I have not been playing any kind of golf, either ball or disc for several weeks now. I was feeling really good about both when I screwed up my back and shoulders, resulting in major gridlock to my upper body. A trip to the urgent care left me with two cortisone shots in either shoulder and an allergic reaction to the betadyne . I am not sure which made me feel worse, the steroids running amok in my bloodstream, or the allergic reaction. Either way, it took me out of contention for the ball golf club championship two weeks ago.
Then a week ago today, I am talking on the phone with my sister. Due to the time differences between the midwest and the west coast, we rarely meet up for a sister-to-sister chat. During the course of that conversation, she gets the call that Dad was being taken to the hospital after collapsing following his cardiac rehab workout. He was at the park district health club. He was actually one of the original visionaries and supporters of the park district where I lived, dating back to the mid-1960s. He was a big supporter of community based sports, and was interested in how the disc golf community was growing. He never did get to play, but I guarantee he would have been a great proponent of the game.
My sister and I both pretty much instantly felt that the news was going to be the worst possible. Dad had been a cardiac patient since December 26, 1985. Amazing that he survived as long and as healthily as he did.
All I could think about was how very lucky and proud I was to be his daughter. I am glad he didn't suffer, and would not have to once again fight to heal as he has had to do so many times over the last years. What I wasn't prepared for was the reaction of the community and brotherhood he shared his life with when he was not being a husband and father.
My dad was a firefighter. Not only was he one of the first professional firefighters in the community I grew up in, he also was in the first graduating class of paramedics in Illinois back in the early 70s. He later went on to pioneer fire safety via home programs and consulted with the National Fire Protection Agency and was the FEMA director for our area in the 70s and 80s. When I was a kid, I dont' think I realized his impact on the community. I remember being miffed (ok, downright mortified) that I had to don the "Sparky the firedog" costume at parades and represent. What he was teaching me was that it is so important to invest in your community, and that if a job (even parading as a dog) needed to be done, don't look to someone else to do it. I teach my children the same today.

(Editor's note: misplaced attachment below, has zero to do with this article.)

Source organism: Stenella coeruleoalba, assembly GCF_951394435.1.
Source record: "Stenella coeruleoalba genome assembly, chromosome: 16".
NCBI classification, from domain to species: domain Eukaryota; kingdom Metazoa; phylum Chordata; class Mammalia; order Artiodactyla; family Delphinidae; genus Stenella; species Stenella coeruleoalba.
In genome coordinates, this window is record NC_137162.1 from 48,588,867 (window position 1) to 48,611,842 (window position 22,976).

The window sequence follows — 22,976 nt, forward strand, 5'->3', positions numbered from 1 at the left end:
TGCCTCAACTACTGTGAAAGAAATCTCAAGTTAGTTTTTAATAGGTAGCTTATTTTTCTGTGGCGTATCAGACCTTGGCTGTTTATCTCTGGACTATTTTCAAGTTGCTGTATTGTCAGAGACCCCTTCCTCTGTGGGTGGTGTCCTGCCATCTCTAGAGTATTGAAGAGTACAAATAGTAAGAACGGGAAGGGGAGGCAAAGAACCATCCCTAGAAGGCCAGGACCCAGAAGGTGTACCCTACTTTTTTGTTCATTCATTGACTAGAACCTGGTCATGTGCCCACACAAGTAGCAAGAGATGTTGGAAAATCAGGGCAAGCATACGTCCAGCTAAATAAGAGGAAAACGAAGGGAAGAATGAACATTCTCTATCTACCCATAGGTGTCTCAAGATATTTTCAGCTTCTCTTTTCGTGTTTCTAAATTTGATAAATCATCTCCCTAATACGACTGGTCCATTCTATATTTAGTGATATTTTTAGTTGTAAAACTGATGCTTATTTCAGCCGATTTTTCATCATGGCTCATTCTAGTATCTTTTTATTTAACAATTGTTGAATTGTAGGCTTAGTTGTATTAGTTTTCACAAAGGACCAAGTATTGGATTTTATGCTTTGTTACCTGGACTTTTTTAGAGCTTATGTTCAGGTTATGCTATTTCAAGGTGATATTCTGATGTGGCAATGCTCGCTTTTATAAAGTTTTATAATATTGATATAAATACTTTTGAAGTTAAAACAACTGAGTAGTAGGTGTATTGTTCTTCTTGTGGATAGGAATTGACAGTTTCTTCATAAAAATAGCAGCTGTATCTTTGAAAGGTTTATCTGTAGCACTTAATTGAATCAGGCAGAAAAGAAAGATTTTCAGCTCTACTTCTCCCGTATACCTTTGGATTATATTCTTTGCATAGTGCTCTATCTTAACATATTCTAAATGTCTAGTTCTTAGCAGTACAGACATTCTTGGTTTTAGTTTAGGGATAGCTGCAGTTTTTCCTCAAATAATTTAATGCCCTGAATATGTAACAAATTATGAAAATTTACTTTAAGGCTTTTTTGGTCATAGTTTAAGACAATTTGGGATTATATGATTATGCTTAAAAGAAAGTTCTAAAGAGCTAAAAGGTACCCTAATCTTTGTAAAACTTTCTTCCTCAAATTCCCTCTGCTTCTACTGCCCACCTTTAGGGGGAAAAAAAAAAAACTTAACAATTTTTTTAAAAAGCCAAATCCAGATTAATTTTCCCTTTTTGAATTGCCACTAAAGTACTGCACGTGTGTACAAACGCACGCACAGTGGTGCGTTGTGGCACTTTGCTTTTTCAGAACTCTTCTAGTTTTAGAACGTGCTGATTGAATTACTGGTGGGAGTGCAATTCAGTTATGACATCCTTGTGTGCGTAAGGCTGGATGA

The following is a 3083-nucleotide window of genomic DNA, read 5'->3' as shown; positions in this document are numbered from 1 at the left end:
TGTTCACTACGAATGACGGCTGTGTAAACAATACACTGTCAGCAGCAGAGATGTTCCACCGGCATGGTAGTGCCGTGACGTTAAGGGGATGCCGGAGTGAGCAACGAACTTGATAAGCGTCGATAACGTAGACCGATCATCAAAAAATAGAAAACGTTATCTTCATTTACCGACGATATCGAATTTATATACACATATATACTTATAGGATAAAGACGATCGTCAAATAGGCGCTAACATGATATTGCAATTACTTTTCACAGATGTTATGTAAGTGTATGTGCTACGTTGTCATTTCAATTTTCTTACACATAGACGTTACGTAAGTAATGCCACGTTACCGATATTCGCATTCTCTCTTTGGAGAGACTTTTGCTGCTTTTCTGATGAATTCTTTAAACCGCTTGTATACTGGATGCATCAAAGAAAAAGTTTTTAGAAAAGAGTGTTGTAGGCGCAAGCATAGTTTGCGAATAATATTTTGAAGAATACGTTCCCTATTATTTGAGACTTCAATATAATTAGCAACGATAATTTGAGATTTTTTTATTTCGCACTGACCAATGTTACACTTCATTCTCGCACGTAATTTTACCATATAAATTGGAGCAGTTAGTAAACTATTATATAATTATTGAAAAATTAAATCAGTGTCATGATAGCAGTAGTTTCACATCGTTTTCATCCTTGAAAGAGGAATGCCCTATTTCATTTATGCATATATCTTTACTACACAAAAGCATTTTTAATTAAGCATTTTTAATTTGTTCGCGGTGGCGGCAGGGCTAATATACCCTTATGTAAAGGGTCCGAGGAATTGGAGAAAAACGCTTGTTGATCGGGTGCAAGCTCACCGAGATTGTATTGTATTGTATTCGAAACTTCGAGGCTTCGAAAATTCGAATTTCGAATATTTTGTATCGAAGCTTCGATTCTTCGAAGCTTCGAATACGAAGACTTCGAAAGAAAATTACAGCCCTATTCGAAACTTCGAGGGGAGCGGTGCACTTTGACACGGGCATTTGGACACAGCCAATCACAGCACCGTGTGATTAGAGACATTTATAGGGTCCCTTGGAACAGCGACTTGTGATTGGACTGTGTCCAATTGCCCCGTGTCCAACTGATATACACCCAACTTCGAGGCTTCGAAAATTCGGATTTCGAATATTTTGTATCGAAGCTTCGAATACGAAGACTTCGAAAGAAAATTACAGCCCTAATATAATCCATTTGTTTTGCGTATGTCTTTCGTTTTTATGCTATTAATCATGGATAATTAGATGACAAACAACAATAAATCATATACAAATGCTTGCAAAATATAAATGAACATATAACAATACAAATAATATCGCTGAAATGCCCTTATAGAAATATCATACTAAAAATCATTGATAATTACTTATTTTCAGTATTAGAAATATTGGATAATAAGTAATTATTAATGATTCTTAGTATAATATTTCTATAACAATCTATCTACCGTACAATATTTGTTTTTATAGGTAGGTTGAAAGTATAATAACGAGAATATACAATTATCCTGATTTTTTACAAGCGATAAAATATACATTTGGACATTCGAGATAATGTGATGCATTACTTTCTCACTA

Dad retired from the force due to medical disability in 1989. That was a long time ago, and many on this message board were not even born. Yet, at his wake and funeral, hundreds of firefighters of all ages arrived to pay respect to my father and my family. We were overwhelmed at the outpouring of support and love from the firefighting community. I did "ok" until they had the final salutes during the last moments of the wake on Sunday. At that time, over 100 uniformed officers from many municipalities paraded by dad's casket and individually saluted him. Holy cow. This was in addition to the honor guard posted at his casket during the long day. The changing of the guard was like the one at Buckingham Palace. Very powerful stuff.
Monday brought another day of being proud to be a child of Paul Watkins. The fire department went all out to honor my dad. Not only did over 60 uniformed brothers and sisters attend the funeral, there was a huge honor guard saluting every time we walked through anywhere. At the end of the service, we left the church and walked outside to a parade of over 10 fire trucks and ambulances, while police cars from several cities and the Illinois State Troopers were stopping traffic at every single corner on the way to his final resting place. It was all my brothers, sisters, mom and nieces and nephews could do to stop sobbing at the pride we felt. I always knew that the brotherhood of the firefighters was a special thing, and cannot thank the men and women of the Mt. Prospect Fire Department enough for honoring my dad in that way. They have no idea what comfort their support and love has provided to my shell-shocked family. We forgot the strength and bond of the firefighting family. We were heartened to know that our father's contributions were not unnoticed by the community that benefited from them.
Of course, the impromptu travel to Chicago with four teens/young adults also came with lots of down time. Danny managed to eke out a quick trip to a local disc course. The ground is absolutely saturated, and he found it awfully muddy.
I also had occasion to speak with several firefighters who play disc in the area, and they expressed that the weather has made things a little messy. Hopefully, Mother Nature will be benevolent and allow some drying time for the waterlogged land.
Now, we are back home and trying to find normal. I have not thrown a disc since my cortisone shots, and I am eager to see if they really do help. Maybe I will head out today for a few hours. I think I might need to throw things in the next few days and weeks.....